AZ: I was trying to get my girls [students] to get into cooking and all they wanted to talk about is Masterchef. Part of the reason I went on the program was I realised the vehicle that Masterchef can provide. It gives you this strange legitimacy with kids. What I would love to have a program that would get kids excited about being in the kitchen and gets them in there and cooking. The problem with way we are approaching teen health, for example, is that we are telling them what is good for them instead of just getting to see it for themselves. I think if they were in the kitchen baking cookies they would see how much sugar is going into something or they would see how much butter is going into something they might be more likely to only have one of them rather than five. If they keep on buying stuff from the tuckshop and going through drive-throughs as they get older they don’t appreciate that element. I am trying to get them back to real food. Beau and I have decided we might even join forces. He wants to to stuff with kids fitness and sport and gardening. I would like to do something with cooking and education.
RR: I could see you fronting a kids TV program I think you could be the one person, or possibly Amina who might get her own food show, to continue on in the media.
AZ: I am just keeping myself open to anything.
RR: It is similar to Stephanie Alexander’s program.
AZ: Yes, but the thing about Stephanie’s is that they are fixed. It can’t go from place to place. Anything I can do to lift the profile of getting kids back into the kitchen and hopefully even changing the curriculum and get people to realise that Home Economics should be on the curriculum. One thing I have realised that kids are desperate to know learn how to cook.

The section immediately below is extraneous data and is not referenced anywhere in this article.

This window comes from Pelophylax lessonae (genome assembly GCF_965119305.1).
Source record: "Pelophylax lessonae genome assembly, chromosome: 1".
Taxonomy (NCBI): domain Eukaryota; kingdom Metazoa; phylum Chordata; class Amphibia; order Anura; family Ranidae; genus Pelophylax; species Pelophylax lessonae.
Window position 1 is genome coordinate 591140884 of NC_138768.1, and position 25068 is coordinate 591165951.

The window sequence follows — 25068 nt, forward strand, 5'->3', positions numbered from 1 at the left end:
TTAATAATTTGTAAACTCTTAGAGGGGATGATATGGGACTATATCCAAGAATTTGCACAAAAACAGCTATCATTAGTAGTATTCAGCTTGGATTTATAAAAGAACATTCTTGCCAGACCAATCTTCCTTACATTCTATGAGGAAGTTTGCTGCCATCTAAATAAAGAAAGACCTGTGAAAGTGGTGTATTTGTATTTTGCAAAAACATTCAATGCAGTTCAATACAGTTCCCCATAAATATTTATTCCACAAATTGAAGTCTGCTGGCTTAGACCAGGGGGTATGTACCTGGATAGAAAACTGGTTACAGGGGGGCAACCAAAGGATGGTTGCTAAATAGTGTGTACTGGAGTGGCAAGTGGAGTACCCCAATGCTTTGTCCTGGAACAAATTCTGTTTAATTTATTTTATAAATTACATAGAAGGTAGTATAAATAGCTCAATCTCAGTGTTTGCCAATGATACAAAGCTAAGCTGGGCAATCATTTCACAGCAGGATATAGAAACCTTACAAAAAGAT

RR: That’s right, it was always seen as a bit of a quango subject but it is pretty important skill for life.
AZ: I don’t know if anyone has noticed but maybe there is a correlation between home ec not taught any more and the obesity rate is through the roof.
RR: Valid point. Would you go on another reality show and which one would you go on?
AZ: I never ever thought of auditioning for a reality TV show and the only reason I did was that I was going to be exposed to so many amazing chefs and going to learn so much about food. It does not make sense for me to go on anything and stress myself as I did. I am not a stressed person at all. My adrenaline levels were through the roof.
RR: Were you watching the show together in the house?
AZ: Channel Ten was blocked.
RR: You had to wait to get out to actually watch the show online.
AZ: Exactly and we don’t have access to the internet so we don’t know how we are being perceived or what they are saying until we get out and then you are bombarded with it.
RR: Bit like being locked in the Big Brother house.
AZ: Thankfully the difference between the Big Brother house is we are not being filmed 24 hours a day.
RR: Any romances in the house?
AZ: No we were all in the house with the reasons to change our lives. We were all there to cook. The only romance we had was the love the food.
Masterchef Australia on TEN – Sunday to Thursday at 7.00pm